This is partially due to the challenge (all too familiar to anyone who has worked on multilateralism for any time) of institutional reforms. Multilateral bodies are slow to change, and in some cases are still stuck with rulebooks and systems left over from the 1950s and 1960s. Reformers such as UN secretary-general, Antonio Guterres, and former World Bank president, Jim Yong Kim, have pushed for change. But institutional inertia remains high and making even small reforms seems to involved excess grief and woe.
Furthermore, many organisations are essentially following agendas and mandates that no longer matter to a lot of states. The most obvious example is the international development business. Smartly targeted international aid is still important to fragile and deeply impoverished countries, and can help prepare developing states for climate change and other future shocks. But the days in which large-scale aid projects really mattered to most poor countries are at an end. China and other rising powers are able to offer investments with many fewer formal strings and bureaucracy attached than multilateral agencies. The global remittance industry accounts for over $450 billion of cross-border money transfers; this dwarfs aid.
Multilateral mechanisms are not keeping pace with either existing or new dilemmas facing the world in other fields, from crisis management to technology. For instance, UN-led mediation efforts have struggled across the Middle East and north Africa in response to the Arab revolutions. Multinational peace operations have become bogged down in cases like Mali and Somalia. European policymakers were shocked by the limits of UN agencies and the International Organisation for Migration (IOM) at the height of the refugee crisis. But existing institutions and inter-governmental forums appear ill-prepared to handle new challenges too, such as how to govern cyber technology and artificial intelligence (AI). UN-based talks on cyber issues in particular have gone off track in recent years, in part due to big power splits. There has been marginally greater progress on robotic and autonomous weapons, but there is still a vast amount of work to do. Both the EU and UN leadership are pushing for serious discussions of AI, but major players including Silicon Valley and Chinese firms are wary of submitting to multilateral regulation.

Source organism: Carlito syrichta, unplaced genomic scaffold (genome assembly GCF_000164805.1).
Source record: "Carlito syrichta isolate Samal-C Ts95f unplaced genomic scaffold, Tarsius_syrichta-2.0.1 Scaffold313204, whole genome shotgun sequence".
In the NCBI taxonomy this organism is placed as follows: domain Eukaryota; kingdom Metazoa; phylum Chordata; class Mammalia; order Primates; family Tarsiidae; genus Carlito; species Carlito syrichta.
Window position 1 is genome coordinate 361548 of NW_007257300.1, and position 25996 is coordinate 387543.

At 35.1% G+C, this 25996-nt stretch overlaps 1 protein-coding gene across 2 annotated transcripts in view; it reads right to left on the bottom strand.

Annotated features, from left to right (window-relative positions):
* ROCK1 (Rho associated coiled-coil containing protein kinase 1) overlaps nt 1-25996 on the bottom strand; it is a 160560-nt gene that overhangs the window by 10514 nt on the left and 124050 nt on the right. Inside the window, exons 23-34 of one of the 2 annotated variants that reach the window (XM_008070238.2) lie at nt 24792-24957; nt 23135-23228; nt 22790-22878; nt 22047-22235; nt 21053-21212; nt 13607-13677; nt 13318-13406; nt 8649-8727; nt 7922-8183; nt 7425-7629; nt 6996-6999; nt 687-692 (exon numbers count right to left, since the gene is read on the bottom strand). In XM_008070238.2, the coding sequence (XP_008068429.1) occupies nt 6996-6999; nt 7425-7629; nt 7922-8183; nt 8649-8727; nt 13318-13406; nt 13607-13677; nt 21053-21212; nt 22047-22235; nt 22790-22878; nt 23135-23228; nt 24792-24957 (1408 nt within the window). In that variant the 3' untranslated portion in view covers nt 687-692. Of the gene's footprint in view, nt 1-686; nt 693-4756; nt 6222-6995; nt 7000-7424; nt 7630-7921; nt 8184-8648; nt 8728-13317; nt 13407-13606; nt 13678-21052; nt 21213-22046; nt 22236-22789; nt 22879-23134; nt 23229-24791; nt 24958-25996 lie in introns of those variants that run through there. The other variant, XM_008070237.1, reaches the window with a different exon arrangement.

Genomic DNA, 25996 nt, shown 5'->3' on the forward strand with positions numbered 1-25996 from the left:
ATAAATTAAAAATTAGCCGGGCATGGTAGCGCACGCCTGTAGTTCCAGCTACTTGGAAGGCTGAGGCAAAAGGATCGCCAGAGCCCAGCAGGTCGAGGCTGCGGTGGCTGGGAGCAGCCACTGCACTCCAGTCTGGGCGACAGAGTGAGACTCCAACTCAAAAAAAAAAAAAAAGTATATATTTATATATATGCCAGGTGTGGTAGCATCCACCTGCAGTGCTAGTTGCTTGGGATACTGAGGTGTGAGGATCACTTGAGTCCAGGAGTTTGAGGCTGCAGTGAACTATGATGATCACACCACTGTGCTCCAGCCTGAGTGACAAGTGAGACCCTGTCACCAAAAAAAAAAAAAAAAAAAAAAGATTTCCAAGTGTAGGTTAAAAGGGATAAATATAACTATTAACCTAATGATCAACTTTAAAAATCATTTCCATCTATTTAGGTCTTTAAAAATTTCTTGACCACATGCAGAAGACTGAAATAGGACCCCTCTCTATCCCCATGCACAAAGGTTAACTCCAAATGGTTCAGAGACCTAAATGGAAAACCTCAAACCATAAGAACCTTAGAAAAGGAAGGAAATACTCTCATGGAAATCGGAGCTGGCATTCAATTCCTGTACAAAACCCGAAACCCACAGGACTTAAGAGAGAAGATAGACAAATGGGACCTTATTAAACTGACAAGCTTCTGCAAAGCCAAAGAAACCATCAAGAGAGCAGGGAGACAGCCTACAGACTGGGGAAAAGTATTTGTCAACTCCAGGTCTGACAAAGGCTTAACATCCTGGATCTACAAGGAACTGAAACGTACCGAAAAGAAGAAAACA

A crisis of legitimacy
International entities’ weaknesses in the face of current challenges have fuelled a loss of faith in the multilateral system in many quarters. This takes many different forms. A number of globally ambitious middle powers – such as India and South Africa – are frustrated by their institutional disadvantages in international forums such as the Security Council. Regional players like Saudi Arabia (which took the unusual step of turning down a Security Council seat in 2013, citing UN inaction in Syria) and its allies have lost patience with the major powers that direct the UN over Syria and other crises. The Saudis’ faltering support for multilateralism has had disastrous ramifications for their intervention in Yemen.